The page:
“So a lot of people don’t ask for help. Friends and family may say, ‘If there’s anything I can do for you let me know,’ but they don’t ask for anything, not because they’re being martyrs but because they can’t pull it together enough to figure out what they need.”
Armed with the right support network, White says, she managed to become the person her father needed her to be. “I was able to care for my father in a way that the old me had not been able to,” she says. “The old person had to be transformed, and the new person is a part of me forever. I have been changed, I’ve been touched and I have a heart that’s bigger.”
If you’re not the primary caregiver, know what you can do to help.
“When I came home to take care of my father, my mother said, ‘I need to sleep.’ I started staying there and I realized he was up and often more alive, more alert at night. My mother was 80 at the time — she was exhausted,” White recalls.
Allowing a caregiver a few hours to rest is often the best gift of all. “My dad would be up at three or four every morning and I’d be half-asleep making him a peanut butter and jelly sandwich; I’d have jumped through the sky for him,” she says. “Have compassion for caregivers. Take them out for dinner. Get their nails done. Their needs are the least understood because they don’t know them themselves.”
Though there is usually one primary caretaker, all family members can find ways to help.
“Not everyone could do what I did — many had children — but they all did what they could,” says White. She tells families, “Even if you have problems with the loved one who is the caretaker, give them a break. You’ll find that the love that you give to that person spreads through the whole family.”
Become an expert.
Knowledge is power, especially when it comes to a long-term illness. White recommends using the resources of the Alzheimer’s Assocation to get informed as soon as you learn that a loved one is afflicted.
“It’s so important to try to learn what this disease is about, so you don’t go into a state of denial when you see your loved one,” she says. The Alzheimer’s Assocation, which has had a chapter in the area for 32 years, serves Western New York families affected by dementia.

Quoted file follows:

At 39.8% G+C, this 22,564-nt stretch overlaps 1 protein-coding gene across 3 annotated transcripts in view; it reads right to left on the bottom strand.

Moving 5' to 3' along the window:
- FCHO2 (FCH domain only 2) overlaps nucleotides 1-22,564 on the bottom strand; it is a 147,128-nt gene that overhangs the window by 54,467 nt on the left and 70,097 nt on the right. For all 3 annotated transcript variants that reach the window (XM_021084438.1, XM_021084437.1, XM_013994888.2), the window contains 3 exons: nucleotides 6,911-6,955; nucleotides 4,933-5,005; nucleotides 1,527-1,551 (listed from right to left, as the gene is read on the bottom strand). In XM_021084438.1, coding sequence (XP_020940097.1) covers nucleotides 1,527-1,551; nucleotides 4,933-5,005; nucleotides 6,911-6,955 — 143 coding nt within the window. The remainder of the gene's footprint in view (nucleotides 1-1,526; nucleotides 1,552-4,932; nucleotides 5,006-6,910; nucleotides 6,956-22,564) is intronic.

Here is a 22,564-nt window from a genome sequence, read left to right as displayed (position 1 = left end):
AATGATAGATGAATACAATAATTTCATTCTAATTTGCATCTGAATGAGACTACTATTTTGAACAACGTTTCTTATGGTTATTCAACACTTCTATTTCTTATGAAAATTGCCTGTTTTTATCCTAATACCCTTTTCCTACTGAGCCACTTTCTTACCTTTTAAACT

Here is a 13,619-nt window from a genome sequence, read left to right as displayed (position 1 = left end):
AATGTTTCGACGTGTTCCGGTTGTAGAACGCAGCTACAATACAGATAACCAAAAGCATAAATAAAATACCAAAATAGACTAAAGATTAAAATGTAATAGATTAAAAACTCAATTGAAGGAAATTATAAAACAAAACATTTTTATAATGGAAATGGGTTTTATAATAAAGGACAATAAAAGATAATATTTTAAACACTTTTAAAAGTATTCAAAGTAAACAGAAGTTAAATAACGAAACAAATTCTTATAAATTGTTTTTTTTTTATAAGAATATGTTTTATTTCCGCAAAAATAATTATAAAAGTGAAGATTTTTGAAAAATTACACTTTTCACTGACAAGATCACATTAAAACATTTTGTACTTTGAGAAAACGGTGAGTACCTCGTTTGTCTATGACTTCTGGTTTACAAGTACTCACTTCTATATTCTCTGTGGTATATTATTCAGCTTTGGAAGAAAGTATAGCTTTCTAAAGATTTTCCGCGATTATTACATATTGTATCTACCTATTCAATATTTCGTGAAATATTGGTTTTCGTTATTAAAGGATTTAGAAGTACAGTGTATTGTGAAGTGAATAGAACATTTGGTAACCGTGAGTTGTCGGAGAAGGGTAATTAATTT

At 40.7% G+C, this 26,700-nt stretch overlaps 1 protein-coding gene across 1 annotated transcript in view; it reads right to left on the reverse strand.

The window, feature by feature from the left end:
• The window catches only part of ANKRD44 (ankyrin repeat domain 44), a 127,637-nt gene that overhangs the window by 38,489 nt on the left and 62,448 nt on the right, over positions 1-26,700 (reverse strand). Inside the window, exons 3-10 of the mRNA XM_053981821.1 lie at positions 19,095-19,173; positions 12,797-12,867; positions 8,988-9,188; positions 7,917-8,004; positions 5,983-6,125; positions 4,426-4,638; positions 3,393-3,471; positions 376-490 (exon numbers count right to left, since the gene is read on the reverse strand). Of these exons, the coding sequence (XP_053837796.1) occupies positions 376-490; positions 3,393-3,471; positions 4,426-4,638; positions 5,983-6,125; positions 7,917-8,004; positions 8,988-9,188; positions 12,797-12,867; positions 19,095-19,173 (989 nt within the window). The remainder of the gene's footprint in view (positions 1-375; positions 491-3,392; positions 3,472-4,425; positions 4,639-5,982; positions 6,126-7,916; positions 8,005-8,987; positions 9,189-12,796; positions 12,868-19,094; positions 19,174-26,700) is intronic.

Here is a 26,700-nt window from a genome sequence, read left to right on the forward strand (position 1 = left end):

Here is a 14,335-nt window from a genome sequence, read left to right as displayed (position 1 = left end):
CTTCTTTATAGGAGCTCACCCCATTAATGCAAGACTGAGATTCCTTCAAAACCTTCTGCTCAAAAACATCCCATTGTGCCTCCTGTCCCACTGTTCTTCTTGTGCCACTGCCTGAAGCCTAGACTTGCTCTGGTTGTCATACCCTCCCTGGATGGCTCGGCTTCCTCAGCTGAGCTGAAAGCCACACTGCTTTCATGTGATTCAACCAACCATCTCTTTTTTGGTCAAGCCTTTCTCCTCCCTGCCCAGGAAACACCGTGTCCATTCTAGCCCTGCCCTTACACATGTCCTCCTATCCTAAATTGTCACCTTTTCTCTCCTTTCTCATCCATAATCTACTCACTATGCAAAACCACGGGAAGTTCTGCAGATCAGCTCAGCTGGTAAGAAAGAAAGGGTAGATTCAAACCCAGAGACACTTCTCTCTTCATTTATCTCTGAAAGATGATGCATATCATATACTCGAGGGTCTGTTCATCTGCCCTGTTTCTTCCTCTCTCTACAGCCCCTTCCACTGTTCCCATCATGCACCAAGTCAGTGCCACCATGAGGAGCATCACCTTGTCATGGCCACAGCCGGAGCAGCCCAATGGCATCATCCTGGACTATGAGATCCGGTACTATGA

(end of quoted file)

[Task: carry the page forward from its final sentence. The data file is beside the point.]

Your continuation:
The most commonly asked question about Alzheimer’s, Pelletier says, is how it differs from dementia. She explains, “Dementia is a generic umbrella term that says someone’s having trouble thinking or using their judgement. It’s a symptom, like pain.
“Pain tells you something hurts but it doesn’t tell you why. Dementia tells you something’s wrong in the brain but it doesn’t tell you what. The most common reason people get it is because they have Alzheimer’s.”
Dementia can also be caused by other afflictions, such as a stroke or Parkinson’s disease, and it’s possible to have dementia with multiple causes.
“If you don’t get a full neurological complete workup with a whole battery of tests, you don’t know which disease it is. And it’s important for families to find out so they can figure out if there’s a family history of an illness.”
Learn what works.
Once armed with the facts, White says, “I tried my best to become as much of a medical expert as I could” and worked with doctors to find medications to improve her father’s quality of life. She also learned, over time, small ways to ease his suffering.
“I used to put earbuds on my father’s ears and put on Coltrane,” she says. “I’d say, ‘Is this what you want to hear?’ He’d just smile and say ‘Mm-hmm.’ He lived longer than doctors said they expected; I attribute that to a loving environment.”
Sometimes, White says, the caretaking process will be overwhelming, and that’s normal. “Tears are good because they show that you’re human and your soul is alive,” White says. “Sometimes I’d walk to the movie theatre downtown and I’d be sitting there at the movie theater by myself. But I got two or three hours to recharge. And I’d leave and be ready to go.
“I also did a lot of gardening. In the midst of my father’s decline, I watched this garden grow and develop, and it helped. There are parts of the journey, like that, that I can take with me the rest of my life.”
To learn more about Alzheimer’s and the WNY Alzheimer’s Assocation visit alz.org/wny or call their 24-hour hotline at 800-272-3900.
Citation: Burke, Julia. “Life Lessons from an Alzheimer’s Caregiver.” Forever Young – Western New York. Forever Young – Western New York, 1 Oct. 2012. Web. 01 Oct. 2012. http://foreveryoungwny.com/news/2012/oct/01/life-lessons-alzheimers-caregiver